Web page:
other side of the mountain. This is possibly the Amazay Lake area. Black wrote:
...got into view of Lake Thutade, the woods are on Fire near the Lake in the Valley, but not near our Property, heard a shot & a Thecannie hallooing from the Top of the mountain near us he joined us & says Methodiates & followers except some not yet arrived are on the otherside of this mountain: this is a new face & a MacLeods Lake Thecannie…. (1955:185) Black noted that the water level had fallen in the lake since his stay there two months before.
His party fished the lake and again noted the presence of a small white fish which they were
told came from a smaller lake nearby:
To day made a poor Fishery; the same as yesterday but 3 small white Fish in a Net set at the enterence [sic] of the Small River & which the Indians say comes from a Small Lake some distance up it (1955:187). 11 Black also made observations about the plant life. Throughout his journal he noted the abundance of a variety of berries, roots, shoots, flowers and mosses in the region. Crow berries were particularly abundant around Thutade Lake. Another plant food of great
importance was mountain sorrel. He observed:
…not neglecting the Herbs of the Fields, for in all the Thecannie & Thloadenni Tents, we find Kettlesful, Vessels ful [sic] of a Sour herb like salade which they boil & gobble up with great avidity drawing the stalks through their teeth & throwing away the stronger fibres … (1955:117) As far as Black was concerned this region had limited potential for the fur trade. He noted that the lower reaches of the Finlay River were very productive for beaver but that the upper Finlay was much less productive. This discouraged him from recommending that a fur trading post be established in the area. Another concern was the amount of food available. A fur trading post must not only feed a number of men at the post but also the visiting bands that come to trade their furs. Because the river could not be used to transport goods and food, the post would have had to rely on local resources only. Black’s experience told him that local food would have been too scarce for the demands of a trading post. He wrote of Thutade
That there are Trout in this Lake is certain, but not in quantities & it would require time to prove it thorrowly [sic] as well as the resources the Smaller Lakes might produce: — but I am sorry to give an opinion that little dependence can be put in the Fisheries of this Lake to support an establishment & as to Animals of the large kind I am afraid it would require better Hunters Black has made other references to this lake. Although he does not name it, it is possible that this is Amazay Lake.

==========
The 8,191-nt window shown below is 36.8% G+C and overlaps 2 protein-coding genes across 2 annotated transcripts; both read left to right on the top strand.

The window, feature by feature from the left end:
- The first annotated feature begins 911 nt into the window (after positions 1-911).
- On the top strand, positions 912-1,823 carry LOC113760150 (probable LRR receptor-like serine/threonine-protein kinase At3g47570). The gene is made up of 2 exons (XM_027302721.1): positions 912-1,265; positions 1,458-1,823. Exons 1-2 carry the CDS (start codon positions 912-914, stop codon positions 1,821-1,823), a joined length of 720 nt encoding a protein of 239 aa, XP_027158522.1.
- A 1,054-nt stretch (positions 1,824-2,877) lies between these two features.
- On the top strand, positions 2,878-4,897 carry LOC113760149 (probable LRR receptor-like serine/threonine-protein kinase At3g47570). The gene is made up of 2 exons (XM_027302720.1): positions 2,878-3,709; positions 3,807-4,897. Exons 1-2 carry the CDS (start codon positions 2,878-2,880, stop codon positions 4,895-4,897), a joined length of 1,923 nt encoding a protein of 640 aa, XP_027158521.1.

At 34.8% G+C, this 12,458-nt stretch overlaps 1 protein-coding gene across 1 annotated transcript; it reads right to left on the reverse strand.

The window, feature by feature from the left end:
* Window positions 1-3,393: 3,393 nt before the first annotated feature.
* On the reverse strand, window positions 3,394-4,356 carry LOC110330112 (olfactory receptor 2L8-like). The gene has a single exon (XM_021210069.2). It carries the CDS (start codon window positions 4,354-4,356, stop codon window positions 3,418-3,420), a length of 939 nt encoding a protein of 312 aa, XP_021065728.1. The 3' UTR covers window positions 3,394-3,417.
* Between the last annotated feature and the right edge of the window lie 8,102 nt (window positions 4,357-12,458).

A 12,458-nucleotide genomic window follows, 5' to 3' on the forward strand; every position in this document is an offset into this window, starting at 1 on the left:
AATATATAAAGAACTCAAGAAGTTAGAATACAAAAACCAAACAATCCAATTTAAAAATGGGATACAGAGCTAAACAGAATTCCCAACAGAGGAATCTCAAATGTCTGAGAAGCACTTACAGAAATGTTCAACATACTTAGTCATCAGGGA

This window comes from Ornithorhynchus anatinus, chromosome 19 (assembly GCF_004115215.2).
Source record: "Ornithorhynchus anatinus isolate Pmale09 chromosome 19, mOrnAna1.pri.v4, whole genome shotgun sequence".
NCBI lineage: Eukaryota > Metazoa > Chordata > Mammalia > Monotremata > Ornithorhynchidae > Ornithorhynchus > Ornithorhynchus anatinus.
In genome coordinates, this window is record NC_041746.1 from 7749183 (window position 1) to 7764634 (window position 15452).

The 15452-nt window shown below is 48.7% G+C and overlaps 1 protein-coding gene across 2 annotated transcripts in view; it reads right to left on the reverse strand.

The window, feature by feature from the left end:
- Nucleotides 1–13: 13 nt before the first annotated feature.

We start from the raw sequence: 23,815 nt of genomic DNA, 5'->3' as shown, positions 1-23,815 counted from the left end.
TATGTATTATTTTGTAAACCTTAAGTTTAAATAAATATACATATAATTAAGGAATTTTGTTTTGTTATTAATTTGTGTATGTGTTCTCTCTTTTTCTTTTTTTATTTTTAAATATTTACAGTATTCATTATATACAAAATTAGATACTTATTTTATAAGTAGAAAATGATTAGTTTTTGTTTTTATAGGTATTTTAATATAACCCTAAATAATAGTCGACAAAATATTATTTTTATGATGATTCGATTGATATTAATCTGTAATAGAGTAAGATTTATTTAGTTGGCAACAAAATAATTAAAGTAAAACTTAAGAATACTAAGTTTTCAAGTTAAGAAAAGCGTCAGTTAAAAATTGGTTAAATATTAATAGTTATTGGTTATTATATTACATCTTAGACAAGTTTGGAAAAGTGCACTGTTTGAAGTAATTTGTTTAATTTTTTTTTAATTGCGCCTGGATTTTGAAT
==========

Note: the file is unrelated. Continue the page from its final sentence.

than the Thecannies to Feed a Fort in this quarter, for they can scarcely feed themselves in winter even by moving about from Valley to Valley far & near & in Summer when these Mountain Tribes generally make a little dried Provisions the Thecannies here depend more on Fish & Herbs than any thing else. Now & then killing a Deer or a Sheep & in the latter part of any time there great resource is Siffleu (1955:187).
Black's comments that there was a scarcity of resources and that the “Thecannie” “can scarcely feed themselves in winter” contradicts the statement of Jenness and the Tse Keh Nay people themselves that the area was "one of the finest game areas on the continent.” Possibly Black was mislead by his “Thecannie” advisors who, by the end of his exploration of the Upper Finlay River, were not eager for him to return. After carrying 120 pound packs, witnessing the destruction of their lands from fires, and experiencing Black’s miserly behaviour in sharing trade goods 12, Black was no longer welcome and he was told that there was very little game around Thutade Lake and in area to the north. A careful reading of the journal does in fact reveal that the “Thecannies” and “Thloadennis” were catching game to feed themselves and not sharing with Black. More than once, Black himself questions the honesty of the “Thecannie” people (Rich 1955: 115, 118) and begins to wonder if it is not that “the whole are combined against the voyage” (Rich 1955:118).
Furthermore, ethnohistorians studying fur trade journals have noted that the concept of ‘starvation’ is part of the fur trade rhetoric and can have both literal and symbolic meanings (Black-Rogers 1986). At the literal level, the inability to obtain enough food to survive could be brought about by a lack of game. However ethnohistorians have noted that statements about ‘starvation’ were commonly used by aboriginal people as an opening gambit to establish a relationship with people or spirits who had benefits to impart (Rogers 1986).